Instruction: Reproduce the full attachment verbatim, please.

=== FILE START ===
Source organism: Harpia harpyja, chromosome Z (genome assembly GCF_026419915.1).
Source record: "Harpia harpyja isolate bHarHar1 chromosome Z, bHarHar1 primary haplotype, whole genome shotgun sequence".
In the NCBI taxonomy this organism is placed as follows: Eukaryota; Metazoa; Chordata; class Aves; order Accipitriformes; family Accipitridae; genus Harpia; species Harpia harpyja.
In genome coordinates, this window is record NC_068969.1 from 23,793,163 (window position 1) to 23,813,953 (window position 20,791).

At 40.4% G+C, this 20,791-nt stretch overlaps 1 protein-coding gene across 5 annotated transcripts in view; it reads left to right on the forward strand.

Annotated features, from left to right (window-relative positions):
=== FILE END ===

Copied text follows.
Source organism: Harpia harpyja, chromosome Z (genome assembly GCF_026419915.1).
Source record: "Harpia harpyja isolate bHarHar1 chromosome Z, bHarHar1 primary haplotype, whole genome shotgun sequence".
In the NCBI taxonomy this organism is placed as follows: Eukaryota; Metazoa; Chordata; class Aves; order Accipitriformes; family Accipitridae; genus Harpia; species Harpia harpyja.
In genome coordinates, this window is record NC_068969.1 from 23,793,163 (window position 1) to 23,813,953 (window position 20,791).

At 40.4% G+C, this 20,791-nt stretch overlaps 1 protein-coding gene across 5 annotated transcripts in view; it reads left to right on the forward strand.

Annotated features, from left to right (window-relative positions):